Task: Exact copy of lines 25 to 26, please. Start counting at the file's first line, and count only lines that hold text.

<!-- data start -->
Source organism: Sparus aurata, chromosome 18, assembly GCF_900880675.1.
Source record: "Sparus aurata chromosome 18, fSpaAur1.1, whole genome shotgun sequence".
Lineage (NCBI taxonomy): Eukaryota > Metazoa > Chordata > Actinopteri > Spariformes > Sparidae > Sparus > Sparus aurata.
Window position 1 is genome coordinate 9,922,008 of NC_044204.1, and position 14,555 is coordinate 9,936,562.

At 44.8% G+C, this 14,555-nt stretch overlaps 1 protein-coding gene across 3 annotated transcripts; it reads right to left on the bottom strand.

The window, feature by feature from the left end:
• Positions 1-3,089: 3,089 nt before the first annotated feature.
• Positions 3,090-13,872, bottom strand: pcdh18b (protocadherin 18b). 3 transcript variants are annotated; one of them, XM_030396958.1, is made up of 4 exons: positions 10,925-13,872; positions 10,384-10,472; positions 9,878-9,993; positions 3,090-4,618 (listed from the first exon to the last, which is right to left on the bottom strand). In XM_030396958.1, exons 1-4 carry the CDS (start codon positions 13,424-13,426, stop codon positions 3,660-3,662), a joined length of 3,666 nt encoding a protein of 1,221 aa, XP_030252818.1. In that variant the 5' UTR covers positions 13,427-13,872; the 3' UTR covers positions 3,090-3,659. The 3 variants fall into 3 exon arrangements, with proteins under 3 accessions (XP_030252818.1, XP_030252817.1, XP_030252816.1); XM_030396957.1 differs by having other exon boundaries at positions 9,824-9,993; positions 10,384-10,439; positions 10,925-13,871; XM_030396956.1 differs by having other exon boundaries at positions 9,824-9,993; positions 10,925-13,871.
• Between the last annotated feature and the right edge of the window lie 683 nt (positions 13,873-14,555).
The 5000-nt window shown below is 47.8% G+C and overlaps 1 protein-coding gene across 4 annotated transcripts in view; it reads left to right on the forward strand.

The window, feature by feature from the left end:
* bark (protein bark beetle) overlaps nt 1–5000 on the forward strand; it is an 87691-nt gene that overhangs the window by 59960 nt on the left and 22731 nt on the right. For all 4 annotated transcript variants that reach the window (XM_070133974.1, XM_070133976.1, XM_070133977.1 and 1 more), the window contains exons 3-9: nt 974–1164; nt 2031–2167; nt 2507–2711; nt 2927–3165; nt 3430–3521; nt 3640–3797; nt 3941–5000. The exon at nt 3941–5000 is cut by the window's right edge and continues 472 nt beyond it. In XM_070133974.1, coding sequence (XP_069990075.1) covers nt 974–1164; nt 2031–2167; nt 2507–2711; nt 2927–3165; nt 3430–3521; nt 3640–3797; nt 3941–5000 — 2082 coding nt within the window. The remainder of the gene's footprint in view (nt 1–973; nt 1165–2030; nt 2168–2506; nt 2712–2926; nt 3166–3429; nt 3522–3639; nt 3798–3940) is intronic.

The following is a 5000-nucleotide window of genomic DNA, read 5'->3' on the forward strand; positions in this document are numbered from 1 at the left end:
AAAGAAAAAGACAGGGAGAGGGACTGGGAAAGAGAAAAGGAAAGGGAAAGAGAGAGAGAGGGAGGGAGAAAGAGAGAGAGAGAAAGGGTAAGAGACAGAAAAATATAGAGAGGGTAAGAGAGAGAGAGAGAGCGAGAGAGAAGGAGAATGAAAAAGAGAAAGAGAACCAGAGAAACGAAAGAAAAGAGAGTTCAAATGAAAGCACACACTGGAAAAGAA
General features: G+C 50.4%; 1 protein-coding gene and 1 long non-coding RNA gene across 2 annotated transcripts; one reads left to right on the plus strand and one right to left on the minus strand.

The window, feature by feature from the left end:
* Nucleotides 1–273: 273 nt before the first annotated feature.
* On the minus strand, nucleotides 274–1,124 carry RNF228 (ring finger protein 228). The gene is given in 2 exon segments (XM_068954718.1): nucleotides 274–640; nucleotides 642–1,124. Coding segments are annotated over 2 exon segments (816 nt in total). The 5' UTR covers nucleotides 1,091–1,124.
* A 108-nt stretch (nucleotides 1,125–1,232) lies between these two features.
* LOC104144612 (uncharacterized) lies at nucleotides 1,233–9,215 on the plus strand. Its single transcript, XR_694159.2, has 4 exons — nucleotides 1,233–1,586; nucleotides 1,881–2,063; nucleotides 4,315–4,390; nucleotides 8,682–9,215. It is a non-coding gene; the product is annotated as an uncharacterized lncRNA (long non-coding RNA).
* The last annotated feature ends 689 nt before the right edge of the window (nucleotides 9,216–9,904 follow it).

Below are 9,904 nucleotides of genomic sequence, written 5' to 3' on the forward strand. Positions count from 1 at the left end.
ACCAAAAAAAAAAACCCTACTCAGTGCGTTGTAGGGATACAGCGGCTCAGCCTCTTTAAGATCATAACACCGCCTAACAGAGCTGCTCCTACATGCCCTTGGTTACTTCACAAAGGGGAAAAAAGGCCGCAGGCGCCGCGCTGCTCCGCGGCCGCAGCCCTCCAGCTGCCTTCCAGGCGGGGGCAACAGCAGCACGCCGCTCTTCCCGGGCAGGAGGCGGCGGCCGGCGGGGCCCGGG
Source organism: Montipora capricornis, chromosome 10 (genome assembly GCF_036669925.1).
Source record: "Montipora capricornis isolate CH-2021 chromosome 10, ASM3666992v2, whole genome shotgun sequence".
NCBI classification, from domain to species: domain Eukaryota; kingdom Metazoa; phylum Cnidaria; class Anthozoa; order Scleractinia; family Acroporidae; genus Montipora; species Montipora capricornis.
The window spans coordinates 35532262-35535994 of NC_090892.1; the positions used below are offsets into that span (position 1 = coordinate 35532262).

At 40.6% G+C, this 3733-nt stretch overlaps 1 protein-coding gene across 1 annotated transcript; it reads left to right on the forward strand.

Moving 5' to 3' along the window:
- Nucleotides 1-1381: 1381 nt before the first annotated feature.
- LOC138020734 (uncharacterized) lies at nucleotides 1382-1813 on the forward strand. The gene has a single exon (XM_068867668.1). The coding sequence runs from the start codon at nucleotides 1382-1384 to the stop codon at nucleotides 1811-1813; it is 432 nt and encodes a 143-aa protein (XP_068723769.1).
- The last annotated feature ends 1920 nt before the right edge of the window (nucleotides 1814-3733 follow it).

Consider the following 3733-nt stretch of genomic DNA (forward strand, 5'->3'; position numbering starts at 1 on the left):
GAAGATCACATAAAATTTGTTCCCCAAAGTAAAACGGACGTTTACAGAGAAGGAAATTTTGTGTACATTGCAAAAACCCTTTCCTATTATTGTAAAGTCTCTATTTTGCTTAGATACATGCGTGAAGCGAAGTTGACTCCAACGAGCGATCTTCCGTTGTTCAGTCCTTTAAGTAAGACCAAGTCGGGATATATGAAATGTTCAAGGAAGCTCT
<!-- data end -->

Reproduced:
Source record: "Montipora capricornis isolate CH-2021 chromosome 10, ASM3666992v2, whole genome shotgun sequence".
NCBI classification, from domain to species: domain Eukaryota; kingdom Metazoa; phylum Cnidaria; class Anthozoa; order Scleractinia; family Acroporidae; genus Montipora; species Montipora capricornis.